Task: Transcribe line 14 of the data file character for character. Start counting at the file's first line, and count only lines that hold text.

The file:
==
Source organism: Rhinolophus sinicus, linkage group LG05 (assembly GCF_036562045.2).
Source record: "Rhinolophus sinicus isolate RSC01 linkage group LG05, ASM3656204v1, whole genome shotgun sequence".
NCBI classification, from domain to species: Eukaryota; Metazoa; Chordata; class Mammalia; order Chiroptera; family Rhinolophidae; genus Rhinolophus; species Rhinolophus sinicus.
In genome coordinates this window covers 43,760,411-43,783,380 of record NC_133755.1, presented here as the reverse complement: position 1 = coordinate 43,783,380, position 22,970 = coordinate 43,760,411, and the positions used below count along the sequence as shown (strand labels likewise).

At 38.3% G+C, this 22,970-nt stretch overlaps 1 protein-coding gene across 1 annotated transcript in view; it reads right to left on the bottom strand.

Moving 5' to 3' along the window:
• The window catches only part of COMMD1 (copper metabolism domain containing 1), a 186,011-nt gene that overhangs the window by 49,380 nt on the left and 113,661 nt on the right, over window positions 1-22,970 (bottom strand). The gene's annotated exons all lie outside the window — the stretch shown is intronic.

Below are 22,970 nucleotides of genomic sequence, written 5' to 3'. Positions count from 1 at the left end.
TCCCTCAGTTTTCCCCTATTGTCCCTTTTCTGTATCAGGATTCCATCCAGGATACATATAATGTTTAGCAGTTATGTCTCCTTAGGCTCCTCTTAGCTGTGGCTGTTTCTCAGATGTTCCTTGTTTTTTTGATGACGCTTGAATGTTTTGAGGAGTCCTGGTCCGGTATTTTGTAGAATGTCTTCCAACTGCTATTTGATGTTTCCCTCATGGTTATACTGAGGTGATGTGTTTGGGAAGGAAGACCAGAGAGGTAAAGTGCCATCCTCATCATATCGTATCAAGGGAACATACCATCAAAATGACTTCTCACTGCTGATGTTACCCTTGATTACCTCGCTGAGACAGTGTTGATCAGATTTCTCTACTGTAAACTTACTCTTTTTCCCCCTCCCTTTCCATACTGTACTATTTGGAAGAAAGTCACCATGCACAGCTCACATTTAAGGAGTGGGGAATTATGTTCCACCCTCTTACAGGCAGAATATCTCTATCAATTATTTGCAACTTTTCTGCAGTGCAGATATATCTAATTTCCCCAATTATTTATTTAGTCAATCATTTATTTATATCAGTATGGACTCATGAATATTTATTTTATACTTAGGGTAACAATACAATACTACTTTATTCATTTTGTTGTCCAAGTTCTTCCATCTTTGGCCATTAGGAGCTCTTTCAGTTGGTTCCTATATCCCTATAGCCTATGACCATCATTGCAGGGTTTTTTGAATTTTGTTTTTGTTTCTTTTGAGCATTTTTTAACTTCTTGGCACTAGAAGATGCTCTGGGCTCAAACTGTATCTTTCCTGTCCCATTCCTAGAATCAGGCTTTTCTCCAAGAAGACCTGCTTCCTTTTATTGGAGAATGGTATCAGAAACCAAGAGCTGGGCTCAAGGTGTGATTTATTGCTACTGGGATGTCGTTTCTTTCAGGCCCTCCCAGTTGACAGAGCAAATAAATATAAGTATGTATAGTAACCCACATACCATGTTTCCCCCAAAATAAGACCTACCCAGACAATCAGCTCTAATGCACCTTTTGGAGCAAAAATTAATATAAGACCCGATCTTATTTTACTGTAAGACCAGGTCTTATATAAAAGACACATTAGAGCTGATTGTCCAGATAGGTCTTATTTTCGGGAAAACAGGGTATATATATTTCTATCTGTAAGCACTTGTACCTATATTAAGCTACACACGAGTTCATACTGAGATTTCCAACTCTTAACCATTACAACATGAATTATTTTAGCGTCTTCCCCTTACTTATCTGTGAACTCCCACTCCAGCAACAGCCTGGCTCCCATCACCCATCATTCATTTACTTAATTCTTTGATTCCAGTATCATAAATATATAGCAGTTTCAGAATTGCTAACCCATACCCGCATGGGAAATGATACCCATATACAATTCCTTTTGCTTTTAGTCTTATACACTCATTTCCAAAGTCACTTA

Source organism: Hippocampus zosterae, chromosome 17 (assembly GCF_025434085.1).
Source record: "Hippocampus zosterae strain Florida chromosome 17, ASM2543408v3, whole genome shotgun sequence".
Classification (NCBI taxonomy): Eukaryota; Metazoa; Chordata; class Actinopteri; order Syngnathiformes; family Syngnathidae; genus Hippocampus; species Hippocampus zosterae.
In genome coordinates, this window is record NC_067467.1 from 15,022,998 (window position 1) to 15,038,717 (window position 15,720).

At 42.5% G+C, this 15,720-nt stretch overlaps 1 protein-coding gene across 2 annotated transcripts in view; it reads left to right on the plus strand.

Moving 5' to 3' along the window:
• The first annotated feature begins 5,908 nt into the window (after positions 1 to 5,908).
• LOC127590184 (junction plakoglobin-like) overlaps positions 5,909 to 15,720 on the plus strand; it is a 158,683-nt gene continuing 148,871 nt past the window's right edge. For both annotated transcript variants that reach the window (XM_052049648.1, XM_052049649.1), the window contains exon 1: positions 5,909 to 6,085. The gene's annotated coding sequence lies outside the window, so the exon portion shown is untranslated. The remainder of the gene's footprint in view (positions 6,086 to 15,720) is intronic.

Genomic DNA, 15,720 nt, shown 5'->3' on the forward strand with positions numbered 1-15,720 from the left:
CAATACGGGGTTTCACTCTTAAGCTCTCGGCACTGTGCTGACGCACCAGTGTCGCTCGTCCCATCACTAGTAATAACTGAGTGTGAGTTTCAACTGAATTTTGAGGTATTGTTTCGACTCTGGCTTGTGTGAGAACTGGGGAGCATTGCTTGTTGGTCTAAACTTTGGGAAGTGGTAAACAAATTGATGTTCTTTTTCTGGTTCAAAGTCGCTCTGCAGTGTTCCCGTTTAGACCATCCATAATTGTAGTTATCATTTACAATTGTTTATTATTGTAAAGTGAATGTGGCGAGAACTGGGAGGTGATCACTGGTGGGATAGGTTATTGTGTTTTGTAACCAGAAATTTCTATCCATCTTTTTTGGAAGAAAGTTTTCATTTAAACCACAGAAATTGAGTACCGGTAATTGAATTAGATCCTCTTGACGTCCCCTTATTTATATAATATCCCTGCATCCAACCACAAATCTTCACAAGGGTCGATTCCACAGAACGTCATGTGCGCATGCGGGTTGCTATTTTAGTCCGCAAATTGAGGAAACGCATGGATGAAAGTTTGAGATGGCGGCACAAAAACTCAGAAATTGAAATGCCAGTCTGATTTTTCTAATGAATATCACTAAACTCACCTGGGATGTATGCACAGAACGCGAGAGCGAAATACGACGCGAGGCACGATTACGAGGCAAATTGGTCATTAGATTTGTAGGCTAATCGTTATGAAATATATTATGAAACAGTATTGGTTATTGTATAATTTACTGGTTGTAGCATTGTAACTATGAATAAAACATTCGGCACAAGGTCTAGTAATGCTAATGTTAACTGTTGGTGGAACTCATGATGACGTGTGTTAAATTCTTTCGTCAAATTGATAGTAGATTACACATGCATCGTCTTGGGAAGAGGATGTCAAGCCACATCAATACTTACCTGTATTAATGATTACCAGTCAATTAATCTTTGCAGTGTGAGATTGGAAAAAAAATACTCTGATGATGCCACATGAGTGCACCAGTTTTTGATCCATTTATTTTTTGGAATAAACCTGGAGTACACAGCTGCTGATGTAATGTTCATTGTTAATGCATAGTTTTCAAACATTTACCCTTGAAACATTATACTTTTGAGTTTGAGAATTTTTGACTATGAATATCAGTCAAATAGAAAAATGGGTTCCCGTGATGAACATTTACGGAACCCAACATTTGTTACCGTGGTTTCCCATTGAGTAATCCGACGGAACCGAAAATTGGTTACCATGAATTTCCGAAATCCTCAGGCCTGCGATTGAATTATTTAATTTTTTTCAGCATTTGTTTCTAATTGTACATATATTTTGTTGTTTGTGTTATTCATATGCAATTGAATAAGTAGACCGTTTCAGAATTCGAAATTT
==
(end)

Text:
At 42.5% G+C, this 15,720-nt stretch overlaps 1 protein-coding gene across 2 annotated transcripts in view; it reads left to right on the plus strand.